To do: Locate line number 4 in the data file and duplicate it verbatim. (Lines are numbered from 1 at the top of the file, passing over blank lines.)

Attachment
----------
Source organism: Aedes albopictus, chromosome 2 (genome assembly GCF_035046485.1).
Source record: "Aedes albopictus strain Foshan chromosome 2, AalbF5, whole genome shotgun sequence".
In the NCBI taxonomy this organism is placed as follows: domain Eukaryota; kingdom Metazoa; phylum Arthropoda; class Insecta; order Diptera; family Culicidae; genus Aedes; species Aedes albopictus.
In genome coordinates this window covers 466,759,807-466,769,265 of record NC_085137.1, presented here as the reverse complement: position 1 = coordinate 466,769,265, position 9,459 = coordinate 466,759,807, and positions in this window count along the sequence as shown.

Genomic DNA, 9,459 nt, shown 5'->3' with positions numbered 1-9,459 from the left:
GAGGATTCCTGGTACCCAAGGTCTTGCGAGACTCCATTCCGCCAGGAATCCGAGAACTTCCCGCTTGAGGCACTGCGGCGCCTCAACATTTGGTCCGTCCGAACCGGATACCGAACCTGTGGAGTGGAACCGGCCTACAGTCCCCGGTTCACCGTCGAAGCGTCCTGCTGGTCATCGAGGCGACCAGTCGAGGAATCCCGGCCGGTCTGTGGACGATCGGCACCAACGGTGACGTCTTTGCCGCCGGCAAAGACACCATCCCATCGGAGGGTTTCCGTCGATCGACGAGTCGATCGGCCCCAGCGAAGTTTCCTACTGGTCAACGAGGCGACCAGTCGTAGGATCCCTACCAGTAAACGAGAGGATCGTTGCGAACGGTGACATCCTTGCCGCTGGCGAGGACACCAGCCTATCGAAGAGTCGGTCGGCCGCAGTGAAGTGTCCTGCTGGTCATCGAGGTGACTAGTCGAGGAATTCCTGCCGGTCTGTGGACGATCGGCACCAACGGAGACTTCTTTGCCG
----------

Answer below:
In genome coordinates this window covers 466,759,807-466,769,265 of record NC_085137.1, presented here as the reverse complement: position 1 = coordinate 466,769,265, position 9,459 = coordinate 466,759,807, and positions in this window count along the sequence as shown.